PES 17 (PlayStation 4) review

Such was my malaise this year with the PES v FIFA debate I missed the release date of Konami’s yearly foray into the football game market. PES 16 had lured me briefly as it had with it’s 15 and 14 incarnations before it. However it was more a case of showing courtesy to an old friend, a nodding glance backwards at days when it was the king of the genre.

Inevitably FIFA comes along with it’s flashy presentation and massive licensing and little old Pro Evo gets put to one side. They don’t do themselves any favours though when buying licenses like Euro 16 and then delivering a really disappointing add-on. It was this poorly presented summer release that convinced me FIFA was the way forward. I was already planning how to live through the career of young Alex Hunter in the brave new EA Sports feature ‘The Journey’.

Curiosity got the better of me though and when I actually discovered Pro Evo had been out for a week or three I decided to give it one last bash. I had no intention of doing so but an old friend (Mr Judson) recommended PES this year based on the demo he’d played. For me this was big news.

Chris was the first person to recommend FIFA over PES to me way back in 2008. I bought FIFA 09 and the corresponding PES release in a break from tradition. I had never bought a FIFA release over Konami but as Xbox 360’s broke onto the scene EA Sports stole the crown, and in truth since then they’ve ruled the roost. Recently people have said ‘this years PES is a winner’, but ultimately  it’s almost always been dewy-eyed respect for it’s past glories or hipsters wanting to back the lesser known soccer release to be trendy.

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I’m not going to talk you through the licensing and presentation issues in this review. They’re still there. Going online and downloading official kits and names is possible and it is easier this year than in past years. However the commentary still grates like fingers down a blackboard, so to try and heighten my pleasure I switch off Jim Beglin and Peter Brackley.

I launched straight into the master league mode which is what I played as a younger man. I put a little work in before hand looking up how to design Lincoln’s kits and badge and how to upload them. It sounds geeky I know but in my heart I wanted PES 17 to blow me away, and the only way I could help was to make sure I could be Lincoln. FIFA can’t give you that.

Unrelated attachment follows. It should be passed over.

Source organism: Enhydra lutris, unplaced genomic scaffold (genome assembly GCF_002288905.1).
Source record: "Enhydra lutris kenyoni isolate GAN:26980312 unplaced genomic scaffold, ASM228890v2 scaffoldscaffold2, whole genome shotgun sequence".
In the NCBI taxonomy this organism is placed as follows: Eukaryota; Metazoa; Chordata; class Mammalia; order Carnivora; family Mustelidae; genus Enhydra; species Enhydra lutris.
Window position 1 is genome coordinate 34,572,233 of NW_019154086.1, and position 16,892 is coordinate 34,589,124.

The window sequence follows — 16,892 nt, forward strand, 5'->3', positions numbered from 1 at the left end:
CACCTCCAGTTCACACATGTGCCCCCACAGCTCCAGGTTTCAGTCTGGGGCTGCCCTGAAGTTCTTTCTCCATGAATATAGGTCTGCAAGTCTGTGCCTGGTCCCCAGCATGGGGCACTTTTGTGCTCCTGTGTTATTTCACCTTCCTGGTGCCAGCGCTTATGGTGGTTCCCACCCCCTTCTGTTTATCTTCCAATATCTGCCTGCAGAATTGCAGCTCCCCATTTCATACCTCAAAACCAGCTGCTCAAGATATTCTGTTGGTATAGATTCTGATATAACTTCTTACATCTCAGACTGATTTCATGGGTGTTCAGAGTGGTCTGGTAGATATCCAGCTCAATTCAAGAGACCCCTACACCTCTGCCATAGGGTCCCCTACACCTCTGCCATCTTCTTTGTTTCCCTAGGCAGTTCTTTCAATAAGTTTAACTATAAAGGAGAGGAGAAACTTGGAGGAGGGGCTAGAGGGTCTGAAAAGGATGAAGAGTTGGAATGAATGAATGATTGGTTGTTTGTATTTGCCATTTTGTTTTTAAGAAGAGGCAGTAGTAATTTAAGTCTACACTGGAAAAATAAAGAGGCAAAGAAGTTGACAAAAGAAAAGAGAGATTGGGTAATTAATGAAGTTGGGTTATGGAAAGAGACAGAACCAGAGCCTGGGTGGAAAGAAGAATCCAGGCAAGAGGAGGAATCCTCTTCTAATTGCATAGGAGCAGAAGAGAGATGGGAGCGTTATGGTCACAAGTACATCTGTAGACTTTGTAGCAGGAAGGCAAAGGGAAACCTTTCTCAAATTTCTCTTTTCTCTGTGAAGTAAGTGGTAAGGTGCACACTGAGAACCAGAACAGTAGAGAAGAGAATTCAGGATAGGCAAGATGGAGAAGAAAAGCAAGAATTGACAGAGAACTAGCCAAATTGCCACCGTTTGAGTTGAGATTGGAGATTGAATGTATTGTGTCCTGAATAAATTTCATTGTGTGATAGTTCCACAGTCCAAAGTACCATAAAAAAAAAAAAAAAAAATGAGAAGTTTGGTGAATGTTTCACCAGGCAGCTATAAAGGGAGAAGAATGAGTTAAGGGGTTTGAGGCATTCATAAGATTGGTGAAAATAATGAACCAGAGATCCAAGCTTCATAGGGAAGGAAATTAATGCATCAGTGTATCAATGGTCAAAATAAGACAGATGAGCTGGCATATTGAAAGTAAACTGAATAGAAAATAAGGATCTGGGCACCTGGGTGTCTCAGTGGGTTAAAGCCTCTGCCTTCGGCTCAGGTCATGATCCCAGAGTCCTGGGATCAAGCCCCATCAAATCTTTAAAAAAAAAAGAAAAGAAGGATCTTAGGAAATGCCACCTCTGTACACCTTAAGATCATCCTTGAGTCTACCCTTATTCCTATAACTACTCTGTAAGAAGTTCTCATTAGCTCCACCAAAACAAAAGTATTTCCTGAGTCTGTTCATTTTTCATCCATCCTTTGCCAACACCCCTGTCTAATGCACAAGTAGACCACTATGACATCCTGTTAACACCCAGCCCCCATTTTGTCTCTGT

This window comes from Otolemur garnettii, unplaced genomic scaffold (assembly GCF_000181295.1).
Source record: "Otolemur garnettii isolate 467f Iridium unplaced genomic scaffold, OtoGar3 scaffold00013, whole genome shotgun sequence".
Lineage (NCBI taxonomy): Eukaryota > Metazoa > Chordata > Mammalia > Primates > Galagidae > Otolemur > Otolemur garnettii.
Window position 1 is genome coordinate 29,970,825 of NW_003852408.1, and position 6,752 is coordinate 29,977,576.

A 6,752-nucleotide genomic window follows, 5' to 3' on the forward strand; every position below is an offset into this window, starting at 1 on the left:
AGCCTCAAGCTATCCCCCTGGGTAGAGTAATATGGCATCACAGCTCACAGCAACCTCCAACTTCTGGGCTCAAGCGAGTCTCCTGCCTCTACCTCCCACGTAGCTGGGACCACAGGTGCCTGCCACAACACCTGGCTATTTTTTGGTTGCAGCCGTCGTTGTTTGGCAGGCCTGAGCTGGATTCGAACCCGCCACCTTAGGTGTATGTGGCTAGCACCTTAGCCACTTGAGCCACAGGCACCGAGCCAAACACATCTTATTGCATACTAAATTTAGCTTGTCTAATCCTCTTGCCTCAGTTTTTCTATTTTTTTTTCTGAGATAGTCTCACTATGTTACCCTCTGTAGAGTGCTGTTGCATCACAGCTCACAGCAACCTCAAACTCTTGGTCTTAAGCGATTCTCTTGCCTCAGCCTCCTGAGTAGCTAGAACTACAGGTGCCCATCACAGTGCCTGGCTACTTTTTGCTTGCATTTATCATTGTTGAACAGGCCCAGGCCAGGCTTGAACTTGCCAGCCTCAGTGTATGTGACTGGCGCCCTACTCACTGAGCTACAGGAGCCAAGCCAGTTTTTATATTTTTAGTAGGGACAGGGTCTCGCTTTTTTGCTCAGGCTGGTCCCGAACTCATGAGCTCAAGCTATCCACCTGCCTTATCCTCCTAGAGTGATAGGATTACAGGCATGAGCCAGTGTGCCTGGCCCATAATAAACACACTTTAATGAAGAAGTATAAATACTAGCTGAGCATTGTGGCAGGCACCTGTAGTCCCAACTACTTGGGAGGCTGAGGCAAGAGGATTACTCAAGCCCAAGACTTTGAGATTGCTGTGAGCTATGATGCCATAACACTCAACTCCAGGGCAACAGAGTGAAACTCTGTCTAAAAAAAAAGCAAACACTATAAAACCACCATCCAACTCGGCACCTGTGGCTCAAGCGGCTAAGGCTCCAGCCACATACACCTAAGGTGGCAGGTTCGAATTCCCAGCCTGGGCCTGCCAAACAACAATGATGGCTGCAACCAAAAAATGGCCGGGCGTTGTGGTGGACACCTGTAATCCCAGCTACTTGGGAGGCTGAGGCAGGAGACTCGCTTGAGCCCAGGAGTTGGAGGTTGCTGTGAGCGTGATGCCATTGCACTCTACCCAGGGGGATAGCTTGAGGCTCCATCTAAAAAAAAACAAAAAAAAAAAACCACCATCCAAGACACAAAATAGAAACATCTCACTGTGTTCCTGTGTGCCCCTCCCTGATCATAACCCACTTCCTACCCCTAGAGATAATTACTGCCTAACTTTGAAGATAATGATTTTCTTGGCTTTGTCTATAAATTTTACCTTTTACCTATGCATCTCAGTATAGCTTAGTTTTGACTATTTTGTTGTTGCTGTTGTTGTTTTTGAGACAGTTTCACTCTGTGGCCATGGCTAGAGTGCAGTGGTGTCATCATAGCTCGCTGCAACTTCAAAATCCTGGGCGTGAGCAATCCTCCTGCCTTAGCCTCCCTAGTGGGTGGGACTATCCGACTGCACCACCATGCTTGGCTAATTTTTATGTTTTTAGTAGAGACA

The first few games weren’t great. I have played so much FIFA the controls are like second nature, and I found myself trying the use the skill buttons from FIFA on PES. That didn’t work as you’d expect. I lost a couple of games to nil on regular difficulty, so I switched to amateur. I won my next five games by six or seven goals. The difficulty levels are certainly not well stepped.

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My first six game-months as a manager did nothing to convince me that I shouldn’t attend a midnight lanch of FIFA last night. I struggled along and scraped by, looking at tutorials on YouTube and trying to figure out  some sort of strategy and game plan. Once upon a time I had been a Pro Evo king, when games could only be played by being in the same room as your opponent. I went undefeated for almost two years in 2001/02. Now I was struggling to beat Brentford on regular mode and I couldn’t even afford to sign players. I was stuck with the lame master league eleven of nobodies and no means to improve who I had.

It seems obvious now but as the games rolled on I learned a few new tricks and moves. I began to recognise my nameless players skills and strengths and I began to adapt my formation to suit.

Okay I wasn’t waltzing around defender after defender with neat shimmies like FIFA, but I was dissecting something much more realistic. I began to see the runners, and I started to understand the fundamental differences in controlling my players. Slowly but surely I was getting rid of my ‘FIFA programming’ and learning how to play PES properly.